Jose Bove: Vive la revolution

by Caroline Brown

A couple of weeks ago, a French farmer named Jose Bove was denied entrance into the US even though he had a valid US entry visa. Bove was held at JFK without explanation and later deported to France.

Neither the Immigration Department or the Dep’t of Homeland Security have explained why Bove was denied entrance. But methinks it might be because Bove, the anti-globalization activist who smashed up a McDonald’s near his sheep farm and more recently ransacked a field of genetically modified corn that an American company had planted in southern France, was scheduled to deliver a talk called “The Struggle Against Monsanto in Europe” at Cornell University’s Global Labor Institute.

You can read more here and here.

According to Bove, the agents told him he was being denied entry because of his past prosecutions for “moral crimes.”

Quelle surprise…imagine that, an activist’s right to free speech being squelched by the good ole USA. Ce n’est pas possible!!! Unfortunately it is possible–the US and World Trade Organization are unabashedly pushing “Big Ag” and their genetically modified frankenfoods on the rest of the world, and they don’t particularly like dissent.

“I think this administration is crazy,” Bove explained. “They don’t want any discussion that can affect all the things going on with globalization. They don’t want people coming from outside to discuss it.”

This happened, by the way, the same week that the WTO ruled that the EU’s ban on the sale of genetically modified foods was illegal. For the pro-corporate Bush Administration and the WTO, plu ca change, plu c’est la meme chose.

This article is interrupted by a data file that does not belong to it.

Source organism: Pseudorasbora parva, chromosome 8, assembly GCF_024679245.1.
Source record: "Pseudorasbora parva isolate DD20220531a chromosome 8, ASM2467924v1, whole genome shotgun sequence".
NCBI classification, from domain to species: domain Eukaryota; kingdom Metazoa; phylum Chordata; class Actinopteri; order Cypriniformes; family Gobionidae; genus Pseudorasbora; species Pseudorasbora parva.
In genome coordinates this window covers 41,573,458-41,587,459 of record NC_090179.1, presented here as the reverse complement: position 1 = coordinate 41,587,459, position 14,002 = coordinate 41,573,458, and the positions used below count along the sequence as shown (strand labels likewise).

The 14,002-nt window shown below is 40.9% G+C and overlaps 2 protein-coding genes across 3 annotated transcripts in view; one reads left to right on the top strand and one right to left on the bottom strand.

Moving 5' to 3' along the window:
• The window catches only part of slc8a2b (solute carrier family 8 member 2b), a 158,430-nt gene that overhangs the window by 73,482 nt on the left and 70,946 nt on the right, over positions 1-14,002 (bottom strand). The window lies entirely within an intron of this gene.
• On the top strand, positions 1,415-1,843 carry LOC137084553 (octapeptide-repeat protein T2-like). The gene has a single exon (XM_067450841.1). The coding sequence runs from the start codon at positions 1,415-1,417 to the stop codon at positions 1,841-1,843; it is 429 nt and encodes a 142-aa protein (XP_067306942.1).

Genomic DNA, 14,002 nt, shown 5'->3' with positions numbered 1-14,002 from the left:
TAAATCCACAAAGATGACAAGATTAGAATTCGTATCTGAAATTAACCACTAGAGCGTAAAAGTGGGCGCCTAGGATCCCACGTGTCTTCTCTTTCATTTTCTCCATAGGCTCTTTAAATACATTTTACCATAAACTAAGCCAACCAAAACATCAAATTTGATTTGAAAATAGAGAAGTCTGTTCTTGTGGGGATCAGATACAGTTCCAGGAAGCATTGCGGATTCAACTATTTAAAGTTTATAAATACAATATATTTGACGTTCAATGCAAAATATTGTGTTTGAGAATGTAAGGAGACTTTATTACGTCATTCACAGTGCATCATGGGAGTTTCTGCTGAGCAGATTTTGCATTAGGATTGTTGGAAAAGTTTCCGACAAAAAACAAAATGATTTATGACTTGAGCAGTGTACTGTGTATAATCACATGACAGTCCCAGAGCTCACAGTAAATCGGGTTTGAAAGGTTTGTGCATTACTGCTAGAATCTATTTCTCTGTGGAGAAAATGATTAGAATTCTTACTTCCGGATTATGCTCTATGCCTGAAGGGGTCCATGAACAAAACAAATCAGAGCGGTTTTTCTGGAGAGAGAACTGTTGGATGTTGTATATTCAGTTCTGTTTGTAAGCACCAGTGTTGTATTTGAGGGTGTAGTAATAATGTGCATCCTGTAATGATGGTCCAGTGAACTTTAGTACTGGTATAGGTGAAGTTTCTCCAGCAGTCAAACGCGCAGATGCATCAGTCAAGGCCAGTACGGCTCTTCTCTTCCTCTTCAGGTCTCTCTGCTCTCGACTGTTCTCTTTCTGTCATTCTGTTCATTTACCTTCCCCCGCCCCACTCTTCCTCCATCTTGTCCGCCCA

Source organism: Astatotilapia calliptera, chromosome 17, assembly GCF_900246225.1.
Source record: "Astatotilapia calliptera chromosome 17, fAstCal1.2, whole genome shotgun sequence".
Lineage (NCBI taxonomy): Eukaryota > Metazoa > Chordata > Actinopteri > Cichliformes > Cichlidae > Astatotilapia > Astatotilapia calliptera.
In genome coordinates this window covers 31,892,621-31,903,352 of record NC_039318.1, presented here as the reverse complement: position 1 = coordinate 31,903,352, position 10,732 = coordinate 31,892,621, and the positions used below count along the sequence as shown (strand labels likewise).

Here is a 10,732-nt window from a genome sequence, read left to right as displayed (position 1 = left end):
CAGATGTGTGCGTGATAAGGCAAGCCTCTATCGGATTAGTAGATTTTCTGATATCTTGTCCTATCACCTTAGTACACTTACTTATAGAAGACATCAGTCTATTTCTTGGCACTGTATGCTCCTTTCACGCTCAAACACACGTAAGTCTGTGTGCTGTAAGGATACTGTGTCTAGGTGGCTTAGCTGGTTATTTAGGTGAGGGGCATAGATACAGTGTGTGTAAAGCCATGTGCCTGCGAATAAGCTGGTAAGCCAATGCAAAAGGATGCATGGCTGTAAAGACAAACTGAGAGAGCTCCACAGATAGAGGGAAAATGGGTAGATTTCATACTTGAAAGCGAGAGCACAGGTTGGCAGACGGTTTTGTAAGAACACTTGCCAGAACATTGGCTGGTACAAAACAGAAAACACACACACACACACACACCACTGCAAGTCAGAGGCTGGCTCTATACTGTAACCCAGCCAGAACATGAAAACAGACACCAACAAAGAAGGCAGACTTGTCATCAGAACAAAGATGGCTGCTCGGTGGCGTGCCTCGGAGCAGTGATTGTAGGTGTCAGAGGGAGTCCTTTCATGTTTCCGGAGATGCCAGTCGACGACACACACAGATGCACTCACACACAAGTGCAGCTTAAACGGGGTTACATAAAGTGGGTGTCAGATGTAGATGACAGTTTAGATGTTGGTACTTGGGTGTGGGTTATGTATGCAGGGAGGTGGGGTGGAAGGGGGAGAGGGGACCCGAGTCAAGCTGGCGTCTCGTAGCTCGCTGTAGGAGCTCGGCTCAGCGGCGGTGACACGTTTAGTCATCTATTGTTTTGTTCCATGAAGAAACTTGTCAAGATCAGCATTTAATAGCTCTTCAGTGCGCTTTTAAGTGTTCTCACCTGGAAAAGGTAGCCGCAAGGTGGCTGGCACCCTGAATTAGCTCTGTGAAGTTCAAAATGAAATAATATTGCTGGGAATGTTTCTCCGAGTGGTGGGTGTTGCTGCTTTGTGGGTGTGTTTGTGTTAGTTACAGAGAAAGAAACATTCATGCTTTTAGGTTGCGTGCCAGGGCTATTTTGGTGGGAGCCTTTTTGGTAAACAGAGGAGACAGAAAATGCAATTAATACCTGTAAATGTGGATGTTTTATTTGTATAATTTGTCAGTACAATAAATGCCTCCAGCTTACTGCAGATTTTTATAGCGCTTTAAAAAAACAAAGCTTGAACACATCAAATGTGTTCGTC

Ah well, thank heavens that activists like Bove are fighting for us to have local food. Vive Jose!

Photo of Jose Bove courtesy of Time magazine.

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5 Responses to “Jose Bove: Vive la revolution”

  1. This is an excellent reminder that the U.S. government is wedded to corporations at the expense of free speech and its citizens’ health.

    GMO foods pose a dual risk: a consumer health risk and the ulitmate widespread contamination of other crops. We may put fences around farms but pollination simply does not understand fences. Cross-pollination and contamination of non-GMO foods has been documented, yet ignored by businesses that see pure profit in GMO foods. These businesses would put poisoned food on the grocery shelves if we’d buy it. If you doubt it, one need only look up the past abuses of such companies. This comes down to one thing: money. In the U.S., food is capitalism. It’s about capitalism. Hence the big agriculture companies are interested in squelching dissent of their business plans.

    GMO food unfortunately follows the U.S. tradition of assembly line manufacturing. The goal is always to produce more, at any cost – including sacrificing quality to an unhealthy level. Do we really want to reduce the quality of our food? Why? Shouldn’t we be trying to increase the quality instead? Food should be grown, not manufactured. Really, anyone who eats a meal should be asking what good GMO food is to us, the people who eat it.

    It makes sense that Bove’s common sense is rooted in France, where food is sacrosanct. Humans put food in their bodies all day long, yet U.S. consumers hardly know what they’re eating. Too bad Bove was blocked. My only thought is that the negative press that resulted from his deportation may actually provide some additional visibility of this issue.

    I enjoyed reading/remembering my French. Nothing to be afraid of, I love France.

  2. Monsanto is EVIL. If you haven’t seen The Future of Food yet, you must check it out. The filmmaker is from Chapel Hill originally, the wife of Grateful Dead’s Jerry Garcia, and she tells it like it is: http://www.thefutureoffood.com

    I’m with Curt, I love France! And vive Jose Bove!

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